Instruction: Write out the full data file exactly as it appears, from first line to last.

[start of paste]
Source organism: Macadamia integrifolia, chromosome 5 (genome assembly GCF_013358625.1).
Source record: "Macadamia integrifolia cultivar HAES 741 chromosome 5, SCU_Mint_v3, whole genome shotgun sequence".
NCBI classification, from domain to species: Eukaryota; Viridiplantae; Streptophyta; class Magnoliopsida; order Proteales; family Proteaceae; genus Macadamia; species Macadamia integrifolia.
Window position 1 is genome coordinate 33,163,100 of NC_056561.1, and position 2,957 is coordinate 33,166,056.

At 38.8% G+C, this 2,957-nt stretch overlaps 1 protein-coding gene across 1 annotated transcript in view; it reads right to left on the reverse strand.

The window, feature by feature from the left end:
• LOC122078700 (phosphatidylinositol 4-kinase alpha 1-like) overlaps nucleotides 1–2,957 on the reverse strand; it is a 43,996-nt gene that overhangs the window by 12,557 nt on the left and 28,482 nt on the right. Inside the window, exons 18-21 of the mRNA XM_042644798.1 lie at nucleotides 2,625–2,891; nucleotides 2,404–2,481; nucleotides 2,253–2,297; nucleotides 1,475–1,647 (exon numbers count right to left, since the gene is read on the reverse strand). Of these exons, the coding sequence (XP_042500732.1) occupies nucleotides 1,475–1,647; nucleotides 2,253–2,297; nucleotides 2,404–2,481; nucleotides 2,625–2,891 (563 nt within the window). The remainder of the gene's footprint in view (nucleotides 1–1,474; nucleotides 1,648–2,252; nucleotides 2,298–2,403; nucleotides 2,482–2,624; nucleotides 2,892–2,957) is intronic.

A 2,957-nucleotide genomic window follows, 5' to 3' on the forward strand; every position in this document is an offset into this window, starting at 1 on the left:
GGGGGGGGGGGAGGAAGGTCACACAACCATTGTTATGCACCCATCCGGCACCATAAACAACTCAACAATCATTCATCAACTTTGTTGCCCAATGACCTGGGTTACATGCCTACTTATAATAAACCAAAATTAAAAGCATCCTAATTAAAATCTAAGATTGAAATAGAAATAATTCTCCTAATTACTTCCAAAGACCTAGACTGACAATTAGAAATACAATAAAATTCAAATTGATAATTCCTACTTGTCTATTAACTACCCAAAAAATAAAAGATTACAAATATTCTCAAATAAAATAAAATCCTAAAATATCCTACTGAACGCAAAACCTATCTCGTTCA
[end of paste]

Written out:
Source organism: Macadamia integrifolia, chromosome 5 (genome assembly GCF_013358625.1).
Source record: "Macadamia integrifolia cultivar HAES 741 chromosome 5, SCU_Mint_v3, whole genome shotgun sequence".
NCBI classification, from domain to species: Eukaryota; Viridiplantae; Streptophyta; class Magnoliopsida; order Proteales; family Proteaceae; genus Macadamia; species Macadamia integrifolia.
Window position 1 is genome coordinate 33,163,100 of NC_056561.1, and position 2,957 is coordinate 33,166,056.

At 38.8% G+C, this 2,957-nt stretch overlaps 1 protein-coding gene across 1 annotated transcript in view; it reads right to left on the reverse strand.

The window, feature by feature from the left end:
• LOC122078700 (phosphatidylinositol 4-kinase alpha 1-like) overlaps nucleotides 1–2,957 on the reverse strand; it is a 43,996-nt gene that overhangs the window by 12,557 nt on the left and 28,482 nt on the right. Inside the window, exons 18-21 of the mRNA XM_042644798.1 lie at nucleotides 2,625–2,891; nucleotides 2,404–2,481; nucleotides 2,253–2,297; nucleotides 1,475–1,647 (exon numbers count right to left, since the gene is read on the reverse strand). Of these exons, the coding sequence (XP_042500732.1) occupies nucleotides 1,475–1,647; nucleotides 2,253–2,297; nucleotides 2,404–2,481; nucleotides 2,625–2,891 (563 nt within the window). The remainder of the gene's footprint in view (nucleotides 1–1,474; nucleotides 1,648–2,252; nucleotides 2,298–2,403; nucleotides 2,482–2,624; nucleotides 2,892–2,957) is intronic.

A 2,957-nucleotide genomic window follows, 5' to 3' on the forward strand; every position in this document is an offset into this window, starting at 1 on the left:
GGGGGGGGGGGAGGAAGGTCACACAACCATTGTTATGCACCCATCCGGCACCATAAACAACTCAACAATCATTCATCAACTTTGTTGCCCAATGACCTGGGTTACATGCCTACTTATAATAAACCAAAATTAAAAGCATCCTAATTAAAATCTAAGATTGAAATAGAAATAATTCTCCTAATTACTTCCAAAGACCTAGACTGACAATTAGAAATACAATAAAATTCAAATTGATAATTCCTACTTGTCTATTAACTACCCAAAAAATAAAAGATTACAAATATTCTCAAATAAAATAAAATCCTAAAATATCCTACTGAACGCAAAACCTATCTCGTTCA